Thursday, May 18, 2017

I shall leave no-one unburied

From After Thermopylae: The Oath of Plataea and the End of the Graeco-Persian Wars by Paul Cartledge.

The oath was supposedly pledged before the Battle of Plataea by the various Greek allies though Cartledge makes a good case that this rendition was a post facto exercise in storytelling.

None-the-less, I find this striking. The U.S. Marine Corps (and I think the Army as well) has a particular tradition that no man shall be left behind, alive or dead and their determination to fulfill that tradition is a recurrent theme in accounts of battles down the years. That determination is part of what makes them such a fearsome and feared fighting force.

Victor Davis Hanson makes the case in Culture and Carnage for a distinctive western tradition of battle, originating with the Greeks, characterized by discipline and ruthlessness. They fought to destroy their opponent, not simply to win. Here is one of my entries on his book.

Cartledge includes the entire text of the Oath of Plataea which does indeed have some remarkable parallels in its commitments to fellow warriors to the modern tradition of the Marines.

I am reminded of Antigone by Sophocles which hinges on the king's decision that one of two brothers will remain unburied on the battlefield. The whole plot develops from there.

The text of the Oath of Plataea from Attic Inscriptions Online:


The priest of Ares and Athena Areia, Dion son of Dion of Acharnai dedicated.

Oath of the ephebes

Ancestral oath of the ephebes, which the ephebes must swear. I shall not disgrace the sacred weapons, nor shall I desert the man beside me, wherever I stand in the line. I shall defend the sacred and the divinely sanctioned and I shall not leave the fatherland diminished, but greater and better, as far as I am able and with all, and I shall obey those in authority at any time mindfully and the laws established and those established in future mindfully; and if anyone seeks to destroy them, I shall not permit him as far as I am able and with all, and I will honour the ancestral sacred things. Witnesses: the gods Aglauros, Hestia, Enyo, Enyalios, Ares and Athena Areia, Zeus, Thallo, Auxo, Hegemone, Herakles, and the boundaries of my fatherland, wheat, barley, vines, olives, figs.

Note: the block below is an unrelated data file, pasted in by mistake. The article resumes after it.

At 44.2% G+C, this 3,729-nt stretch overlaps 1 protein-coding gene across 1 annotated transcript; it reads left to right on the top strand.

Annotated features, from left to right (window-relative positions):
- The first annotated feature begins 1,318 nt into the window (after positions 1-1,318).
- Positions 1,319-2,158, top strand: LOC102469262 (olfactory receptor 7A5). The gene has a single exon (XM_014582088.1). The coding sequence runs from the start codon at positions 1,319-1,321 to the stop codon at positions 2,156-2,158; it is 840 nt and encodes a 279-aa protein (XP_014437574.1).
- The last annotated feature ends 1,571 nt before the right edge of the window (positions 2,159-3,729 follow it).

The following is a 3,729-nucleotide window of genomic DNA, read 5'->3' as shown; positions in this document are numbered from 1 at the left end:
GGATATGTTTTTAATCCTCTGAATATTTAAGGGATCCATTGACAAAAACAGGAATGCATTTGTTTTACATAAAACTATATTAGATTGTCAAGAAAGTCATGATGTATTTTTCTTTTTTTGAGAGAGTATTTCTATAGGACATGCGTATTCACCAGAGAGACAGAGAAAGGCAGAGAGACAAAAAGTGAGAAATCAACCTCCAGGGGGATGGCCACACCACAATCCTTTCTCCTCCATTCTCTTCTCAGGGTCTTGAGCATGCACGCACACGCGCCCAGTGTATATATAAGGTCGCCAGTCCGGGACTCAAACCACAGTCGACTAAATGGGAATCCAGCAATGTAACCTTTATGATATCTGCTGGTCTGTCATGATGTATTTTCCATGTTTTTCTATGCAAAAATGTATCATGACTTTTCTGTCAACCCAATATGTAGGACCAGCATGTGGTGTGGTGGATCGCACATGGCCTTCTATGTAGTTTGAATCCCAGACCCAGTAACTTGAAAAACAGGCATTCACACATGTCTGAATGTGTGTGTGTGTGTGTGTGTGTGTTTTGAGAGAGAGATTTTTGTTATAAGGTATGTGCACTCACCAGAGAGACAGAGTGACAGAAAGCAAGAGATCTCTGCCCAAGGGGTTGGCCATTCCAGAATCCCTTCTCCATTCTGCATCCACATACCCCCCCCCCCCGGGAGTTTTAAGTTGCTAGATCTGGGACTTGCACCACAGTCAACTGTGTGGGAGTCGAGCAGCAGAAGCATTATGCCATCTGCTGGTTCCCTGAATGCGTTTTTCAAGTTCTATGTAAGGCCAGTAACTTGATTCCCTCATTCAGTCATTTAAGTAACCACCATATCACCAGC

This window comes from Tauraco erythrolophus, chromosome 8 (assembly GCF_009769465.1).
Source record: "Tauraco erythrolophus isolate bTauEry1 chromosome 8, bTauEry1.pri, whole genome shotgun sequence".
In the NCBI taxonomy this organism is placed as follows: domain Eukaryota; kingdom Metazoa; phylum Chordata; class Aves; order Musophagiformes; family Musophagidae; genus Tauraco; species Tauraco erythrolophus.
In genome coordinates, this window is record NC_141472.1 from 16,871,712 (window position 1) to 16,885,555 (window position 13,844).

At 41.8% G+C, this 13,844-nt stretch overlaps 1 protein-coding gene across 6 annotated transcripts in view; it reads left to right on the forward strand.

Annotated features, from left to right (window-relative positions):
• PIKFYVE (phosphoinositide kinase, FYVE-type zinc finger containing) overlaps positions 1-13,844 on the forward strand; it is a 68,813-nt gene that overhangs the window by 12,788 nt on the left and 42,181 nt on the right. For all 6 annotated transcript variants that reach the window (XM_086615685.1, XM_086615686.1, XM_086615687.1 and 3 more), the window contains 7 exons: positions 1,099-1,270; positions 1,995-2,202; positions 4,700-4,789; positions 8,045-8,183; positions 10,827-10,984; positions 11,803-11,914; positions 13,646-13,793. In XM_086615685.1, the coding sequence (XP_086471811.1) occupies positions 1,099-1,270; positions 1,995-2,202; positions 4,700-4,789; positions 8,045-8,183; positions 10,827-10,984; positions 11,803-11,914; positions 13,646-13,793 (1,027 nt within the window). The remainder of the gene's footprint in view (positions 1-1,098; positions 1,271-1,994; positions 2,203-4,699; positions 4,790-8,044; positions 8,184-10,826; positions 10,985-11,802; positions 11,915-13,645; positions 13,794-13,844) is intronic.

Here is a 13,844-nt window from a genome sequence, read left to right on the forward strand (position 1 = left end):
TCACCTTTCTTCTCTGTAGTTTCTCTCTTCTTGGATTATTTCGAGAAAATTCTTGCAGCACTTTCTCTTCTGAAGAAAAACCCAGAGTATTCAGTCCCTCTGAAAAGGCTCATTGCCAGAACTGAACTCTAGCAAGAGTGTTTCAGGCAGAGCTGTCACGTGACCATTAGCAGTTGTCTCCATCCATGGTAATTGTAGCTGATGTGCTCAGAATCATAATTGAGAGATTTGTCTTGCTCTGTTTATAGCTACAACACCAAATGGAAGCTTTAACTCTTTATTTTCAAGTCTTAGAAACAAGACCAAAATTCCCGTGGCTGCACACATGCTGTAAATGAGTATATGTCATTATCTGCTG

Oath of Plataia

Oath which the Athenians swore when they were about to fight against the barbarians.

I shall fight while I live, and I shall not reckon living of more account than being free, and I shall not desert the taxiarch nor the enomotarch, whether living or dead, and I shall not retreat unless the commanders lead the way, and I shall do whatever the generals order, and shall bury the dead of those who were allies on the spot, and shall leave no-one unburied; and having been victorious fighting the barbarians, I shall tithe the city of the Thebans, and I shall not destroy Athens or Sparta or Plataia or any of the other cities that were allied, and I shall not overlook those who are oppressed by hunger, nor shall I bar them from running water, whether they are friends or enemies; and if I adhere to what has been written in the oath may my city be free from disease, if not, diseased; and may my city be unsacked, but if not, may it be sacked; and may mine (scil. my land) be fruitful, but if not, may it be barren; and may the women bear children like their parents, but if not, monsters; and may the animals bear young like the animals, but if not, monsters.

They swore these oaths, covered the sacrificial victims with their shields, and at the sound of the trumpet they made a curse: if they transgressed anything that they had sworn and did not adhere to what was written in the oath, those who had sworn would be accursed.

No comments:

Post a Comment